RPS: Will it be possible to play with AI opponents as well as other players, or will the number of factions be limited to those controlled by people?
Roper: At our $40k target we are not including AI or a single player story, but that sounds like a wonderful stretch goal! (hint hint)
RPS: You’ve written a little about the game’s ‘simultaneous player turns’ and I gather that there are two main benefits – less wasted time and the possibility of orders being interrupted or defied. Let’s talk about the latter first. You want the player to feel like a general rather than a god, right?
Roper: Yes, that is exactly correct, and uncertainty is really an accidental side-effect of trying to correct the pacing of current approaches to turn-based games. So far in our testing, this side-effect turns out to be a ton of fun!
RPS: You identify the waiting between turns and the lack of activity in many turns as a core problem with Civ multiplayer. How will Tooth and Cog aim to remedy that?
Roper: There are a couple things here. The first is to decouple the wait time from the number of players in the game as discussed above via Diplomacy-style turn resolution. The second thing we did was look at why turns vary so much in play length from early to late game for most turn-based strategy. We found that, not surprisingly, it was primarily due to unit count escalation (and then de-escalation if you are on the losing end of a war.) We then took a step back and re-evaluated what a unit was. By making a unit more dynamic in terms of composition as opposed to something that takes 2 turns to build and never changes, we actually can make the unit count stay reasonably close to a fixed number. I will definitely have to do a full writeup on this as a Kickstarter update at some point.
RPS: I was speaking to the lead designer of another strategy game recently and he said that ‘respecting the player’s time’ was one of the most important lessons he’d learned. Ensuring that they have interesting things to see every turn and that every choice is meaningful. How do you avoid campaigns settling into a predictable pattern?
Roper: That advice is spot on. Unfortunately as far as execution goes, there is no silver bullet here. First of all, different players will have different preferences as far as what they find fun and what they grind through to meet larger objectives. No game will please everyone in every aspect of gameplay, so it’s really a matter of figuring out what your target audience enjoys, maximizing the time they spend doing that, and minimizing the time they spend on other tasks. A good UI can go a long way towards this goal too.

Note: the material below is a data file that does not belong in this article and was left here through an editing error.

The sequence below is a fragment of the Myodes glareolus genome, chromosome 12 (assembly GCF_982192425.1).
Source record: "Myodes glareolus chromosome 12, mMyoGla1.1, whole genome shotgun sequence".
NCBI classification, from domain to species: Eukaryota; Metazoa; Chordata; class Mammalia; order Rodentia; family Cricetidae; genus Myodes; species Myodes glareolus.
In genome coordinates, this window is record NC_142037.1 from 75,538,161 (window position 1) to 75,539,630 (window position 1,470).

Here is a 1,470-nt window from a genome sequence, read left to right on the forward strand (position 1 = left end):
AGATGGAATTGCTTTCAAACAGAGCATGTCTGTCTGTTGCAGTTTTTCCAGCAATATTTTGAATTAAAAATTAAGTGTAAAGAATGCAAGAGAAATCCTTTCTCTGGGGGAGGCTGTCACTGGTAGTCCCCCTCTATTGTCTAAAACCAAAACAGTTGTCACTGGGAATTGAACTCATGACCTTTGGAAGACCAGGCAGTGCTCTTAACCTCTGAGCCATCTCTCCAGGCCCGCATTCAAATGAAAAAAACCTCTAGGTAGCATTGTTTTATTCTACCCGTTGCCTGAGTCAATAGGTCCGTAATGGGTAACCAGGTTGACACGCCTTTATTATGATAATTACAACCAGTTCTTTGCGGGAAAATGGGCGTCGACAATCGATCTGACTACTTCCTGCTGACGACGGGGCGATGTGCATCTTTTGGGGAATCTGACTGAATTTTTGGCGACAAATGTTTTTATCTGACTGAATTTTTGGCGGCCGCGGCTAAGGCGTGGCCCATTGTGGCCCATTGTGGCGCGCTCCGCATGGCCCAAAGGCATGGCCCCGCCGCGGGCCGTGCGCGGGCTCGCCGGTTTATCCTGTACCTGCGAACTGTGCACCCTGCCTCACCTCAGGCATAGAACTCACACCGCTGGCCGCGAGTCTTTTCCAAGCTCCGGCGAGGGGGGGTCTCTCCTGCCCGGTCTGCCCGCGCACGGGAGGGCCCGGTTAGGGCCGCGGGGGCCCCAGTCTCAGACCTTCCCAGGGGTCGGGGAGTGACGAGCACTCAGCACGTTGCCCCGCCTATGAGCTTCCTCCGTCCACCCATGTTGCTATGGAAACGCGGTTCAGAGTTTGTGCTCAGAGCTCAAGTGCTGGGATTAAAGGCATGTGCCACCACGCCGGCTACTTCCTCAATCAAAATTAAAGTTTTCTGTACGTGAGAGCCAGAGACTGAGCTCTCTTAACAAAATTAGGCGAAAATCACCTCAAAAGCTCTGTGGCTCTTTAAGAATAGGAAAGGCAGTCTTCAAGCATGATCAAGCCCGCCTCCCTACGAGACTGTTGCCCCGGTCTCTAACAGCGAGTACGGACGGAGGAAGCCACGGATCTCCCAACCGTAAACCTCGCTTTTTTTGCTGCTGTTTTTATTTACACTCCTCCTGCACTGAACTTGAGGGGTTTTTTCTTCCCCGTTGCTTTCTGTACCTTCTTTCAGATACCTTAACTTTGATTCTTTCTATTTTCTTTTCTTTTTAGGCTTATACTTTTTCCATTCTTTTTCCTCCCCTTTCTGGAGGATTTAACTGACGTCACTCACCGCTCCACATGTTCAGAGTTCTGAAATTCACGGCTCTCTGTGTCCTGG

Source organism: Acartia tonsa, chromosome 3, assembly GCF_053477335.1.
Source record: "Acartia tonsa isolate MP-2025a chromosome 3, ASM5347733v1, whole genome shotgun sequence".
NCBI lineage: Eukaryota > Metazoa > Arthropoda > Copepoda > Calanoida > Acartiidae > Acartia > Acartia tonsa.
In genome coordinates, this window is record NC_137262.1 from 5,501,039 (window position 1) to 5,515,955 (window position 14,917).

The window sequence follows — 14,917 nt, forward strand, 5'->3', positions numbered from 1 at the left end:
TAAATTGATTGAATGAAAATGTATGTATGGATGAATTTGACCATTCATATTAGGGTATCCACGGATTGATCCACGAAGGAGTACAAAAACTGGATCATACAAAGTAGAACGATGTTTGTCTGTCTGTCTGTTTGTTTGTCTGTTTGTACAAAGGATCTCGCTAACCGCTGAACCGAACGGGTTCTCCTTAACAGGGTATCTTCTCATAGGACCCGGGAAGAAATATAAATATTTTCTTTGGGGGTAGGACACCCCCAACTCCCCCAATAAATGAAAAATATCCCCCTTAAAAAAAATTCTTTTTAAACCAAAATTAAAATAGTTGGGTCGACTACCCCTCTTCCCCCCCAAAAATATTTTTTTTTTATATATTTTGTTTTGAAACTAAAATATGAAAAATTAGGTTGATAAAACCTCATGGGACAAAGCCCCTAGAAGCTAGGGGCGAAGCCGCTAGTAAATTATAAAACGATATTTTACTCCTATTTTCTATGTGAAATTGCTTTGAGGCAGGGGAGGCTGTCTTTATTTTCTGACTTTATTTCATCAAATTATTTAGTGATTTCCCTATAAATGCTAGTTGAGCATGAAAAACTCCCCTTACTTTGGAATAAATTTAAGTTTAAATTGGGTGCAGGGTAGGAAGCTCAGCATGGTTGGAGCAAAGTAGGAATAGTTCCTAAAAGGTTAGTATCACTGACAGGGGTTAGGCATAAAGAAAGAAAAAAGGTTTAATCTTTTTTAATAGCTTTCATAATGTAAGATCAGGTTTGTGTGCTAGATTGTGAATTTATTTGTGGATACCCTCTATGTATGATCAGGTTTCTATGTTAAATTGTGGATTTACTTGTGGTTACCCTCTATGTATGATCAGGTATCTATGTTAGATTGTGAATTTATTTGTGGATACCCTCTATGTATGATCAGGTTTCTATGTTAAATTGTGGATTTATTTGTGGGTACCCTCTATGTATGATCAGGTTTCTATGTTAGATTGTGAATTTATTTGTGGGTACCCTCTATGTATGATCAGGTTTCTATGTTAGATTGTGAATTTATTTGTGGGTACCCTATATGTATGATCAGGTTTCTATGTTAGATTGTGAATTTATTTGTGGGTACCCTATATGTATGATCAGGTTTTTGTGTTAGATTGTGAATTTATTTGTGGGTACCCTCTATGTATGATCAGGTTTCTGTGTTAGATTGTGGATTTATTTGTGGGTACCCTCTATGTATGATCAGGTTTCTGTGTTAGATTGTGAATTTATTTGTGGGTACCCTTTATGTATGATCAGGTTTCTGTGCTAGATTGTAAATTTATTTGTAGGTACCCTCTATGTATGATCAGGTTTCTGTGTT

As far as predictability goes, playing against human players will help with that, and we will work hard to balance the gameplay as well to create variety.
RPS: I actually quite enjoy Civ multiplayer (five at the moment) but I think you’re right about its flaws. It works best for me as a strictly competitive game rather than an experience to savour. Is the drive for victory at the heart of Tooth and Cog, or do you hope for an ebb and flow? Can the experience of falling behind be enjoyable?
Roper: To be fair, I haven’t yet played Brave New World, and I think they fixed a fair number of multiplayer problems there, but definitely not all of them from reading the description of the changes. I still think there is plenty of room in the market for our approach, especially considering that to shoehorn all of our solutions into Civ would be a radical departure from the style of play that was set in place over two decades ago to make a great single player game.
I’m personally interested in the competitive elements of Tooth and Cog, but my co-designer Sam is more of a sandbox and creation type of player. Hopefully as a result, we can make both audiences happy and have a wonderful multi-dimensional gameplay experience where there is no single path to victory.
RPS: You mention the ‘mandatory backstabbing’ in Diplomacy as a flaw, citing the lack of a team victory. How does Tooth and Cog handle teams and, indeed, backstabbing?
Roper: We actually haven’t settled on a single solution for this problem yet. I want to reemphasize the goal of having team victory though, and hopefully whatever we come up with will work towards that. One sort of boring solution is to have fixed teams, but I hope we have time to do better since proper diplomacy and backstabbing can indeed be quite entertaining in the right context. I just hate to have backstabbing shoved down my throat as the only way of winning.
RPS: Finally, what is the importance of Kickstarter, both to your own project and to the wider world of artistic endeavour?
Roper: Well, for our project the answer is pretty easy. Failing to meet our goal will at a minimum lead to delays to seek out alternative funding instead of working on the game, and at worst lead to cancellation of Tooth and Cog if the numbers reveal that we can’t attain the critical mass of players required to make a multiplayer-centric game fun. Let’s make sure it doesn’t come to that.
To answer your second question, Kickstarter is a great way of reaching out to niche audiences to fund projects that would not have been possible in the past. You no longer need to have a huge fanbase or captive local audience (or go hungry) to create something new, and this is truly wonderful for the so-called long tail of artistic endeavors.
I would also like to recognize the importance of sites like Rock, Paper, Shotgun for helping readers and fans make sense of all the noise that is entailed in the whole crowdfunding scene. Thank you for providing me with this opportunity to share my message, and I hope your readers find what I have to say interesting. Sam and I will be available to answer questions people may have.
Tooth and Cog’s Kickstarter campaign has eighteen days left on the clock.